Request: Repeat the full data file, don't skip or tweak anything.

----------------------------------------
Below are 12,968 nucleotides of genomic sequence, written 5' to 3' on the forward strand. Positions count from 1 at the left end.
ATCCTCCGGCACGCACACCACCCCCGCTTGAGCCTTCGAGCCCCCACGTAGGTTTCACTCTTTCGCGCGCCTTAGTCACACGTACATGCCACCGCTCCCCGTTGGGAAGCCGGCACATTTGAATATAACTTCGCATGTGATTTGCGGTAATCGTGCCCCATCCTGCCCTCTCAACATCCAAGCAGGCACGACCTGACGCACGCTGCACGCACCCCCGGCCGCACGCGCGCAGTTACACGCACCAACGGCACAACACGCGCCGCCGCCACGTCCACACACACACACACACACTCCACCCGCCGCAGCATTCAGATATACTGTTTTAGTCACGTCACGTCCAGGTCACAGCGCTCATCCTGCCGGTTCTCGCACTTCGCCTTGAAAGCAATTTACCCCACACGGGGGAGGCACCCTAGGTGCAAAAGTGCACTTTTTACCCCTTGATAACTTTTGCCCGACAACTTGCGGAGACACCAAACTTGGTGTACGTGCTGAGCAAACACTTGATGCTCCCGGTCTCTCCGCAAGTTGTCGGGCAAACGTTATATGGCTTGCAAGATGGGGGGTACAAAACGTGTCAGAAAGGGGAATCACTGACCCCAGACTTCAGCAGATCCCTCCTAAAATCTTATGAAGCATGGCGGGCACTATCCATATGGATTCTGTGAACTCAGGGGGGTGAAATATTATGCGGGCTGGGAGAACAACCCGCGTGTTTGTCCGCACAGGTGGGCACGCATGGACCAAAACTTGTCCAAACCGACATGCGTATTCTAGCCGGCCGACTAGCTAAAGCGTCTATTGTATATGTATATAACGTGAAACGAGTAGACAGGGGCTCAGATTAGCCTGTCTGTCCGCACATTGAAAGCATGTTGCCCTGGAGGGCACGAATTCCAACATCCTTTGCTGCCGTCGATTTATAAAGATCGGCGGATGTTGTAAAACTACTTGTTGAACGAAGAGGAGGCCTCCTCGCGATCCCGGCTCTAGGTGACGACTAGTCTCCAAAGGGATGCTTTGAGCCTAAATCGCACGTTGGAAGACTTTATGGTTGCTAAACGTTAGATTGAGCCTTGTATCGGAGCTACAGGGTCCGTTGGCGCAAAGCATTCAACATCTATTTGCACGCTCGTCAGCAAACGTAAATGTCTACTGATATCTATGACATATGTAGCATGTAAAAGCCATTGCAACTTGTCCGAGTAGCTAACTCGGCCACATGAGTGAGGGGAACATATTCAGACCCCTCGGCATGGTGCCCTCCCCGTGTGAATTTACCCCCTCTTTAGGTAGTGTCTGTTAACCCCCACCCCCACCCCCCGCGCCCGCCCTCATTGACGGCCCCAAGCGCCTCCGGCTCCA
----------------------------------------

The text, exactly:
Below are 12,968 nucleotides of genomic sequence, written 5' to 3' on the forward strand. Positions count from 1 at the left end.
ATCCTCCGGCACGCACACCACCCCCGCTTGAGCCTTCGAGCCCCCACGTAGGTTTCACTCTTTCGCGCGCCTTAGTCACACGTACATGCCACCGCTCCCCGTTGGGAAGCCGGCACATTTGAATATAACTTCGCATGTGATTTGCGGTAATCGTGCCCCATCCTGCCCTCTCAACATCCAAGCAGGCACGACCTGACGCACGCTGCACGCACCCCCGGCCGCACGCGCGCAGTTACACGCACCAACGGCACAACACGCGCCGCCGCCACGTCCACACACACACACACACACTCCACCCGCCGCAGCATTCAGATATACTGTTTTAGTCACGTCACGTCCAGGTCACAGCGCTCATCCTGCCGGTTCTCGCACTTCGCCTTGAAAGCAATTTACCCCACACGGGGGAGGCACCCTAGGTGCAAAAGTGCACTTTTTACCCCTTGATAACTTTTGCCCGACAACTTGCGGAGACACCAAACTTGGTGTACGTGCTGAGCAAACACTTGATGCTCCCGGTCTCTCCGCAAGTTGTCGGGCAAACGTTATATGGCTTGCAAGATGGGGGGTACAAAACGTGTCAGAAAGGGGAATCACTGACCCCAGACTTCAGCAGATCCCTCCTAAAATCTTATGAAGCATGGCGGGCACTATCCATATGGATTCTGTGAACTCAGGGGGGTGAAATATTATGCGGGCTGGGAGAACAACCCGCGTGTTTGTCCGCACAGGTGGGCACGCATGGACCAAAACTTGTCCAAACCGACATGCGTATTCTAGCCGGCCGACTAGCTAAAGCGTCTATTGTATATGTATATAACGTGAAACGAGTAGACAGGGGCTCAGATTAGCCTGTCTGTCCGCACATTGAAAGCATGTTGCCCTGGAGGGCACGAATTCCAACATCCTTTGCTGCCGTCGATTTATAAAGATCGGCGGATGTTGTAAAACTACTTGTTGAACGAAGAGGAGGCCTCCTCGCGATCCCGGCTCTAGGTGACGACTAGTCTCCAAAGGGATGCTTTGAGCCTAAATCGCACGTTGGAAGACTTTATGGTTGCTAAACGTTAGATTGAGCCTTGTATCGGAGCTACAGGGTCCGTTGGCGCAAAGCATTCAACATCTATTTGCACGCTCGTCAGCAAACGTAAATGTCTACTGATATCTATGACATATGTAGCATGTAAAAGCCATTGCAACTTGTCCGAGTAGCTAACTCGGCCACATGAGTGAGGGGAACATATTCAGACCCCTCGGCATGGTGCCCTCCCCGTGTGAATTTACCCCCTCTTTAGGTAGTGTCTGTTAACCCCCACCCCCACCCCCCGCGCCCGCCCTCATTGACGGCCCCAAGCGCCTCCGGCTCCA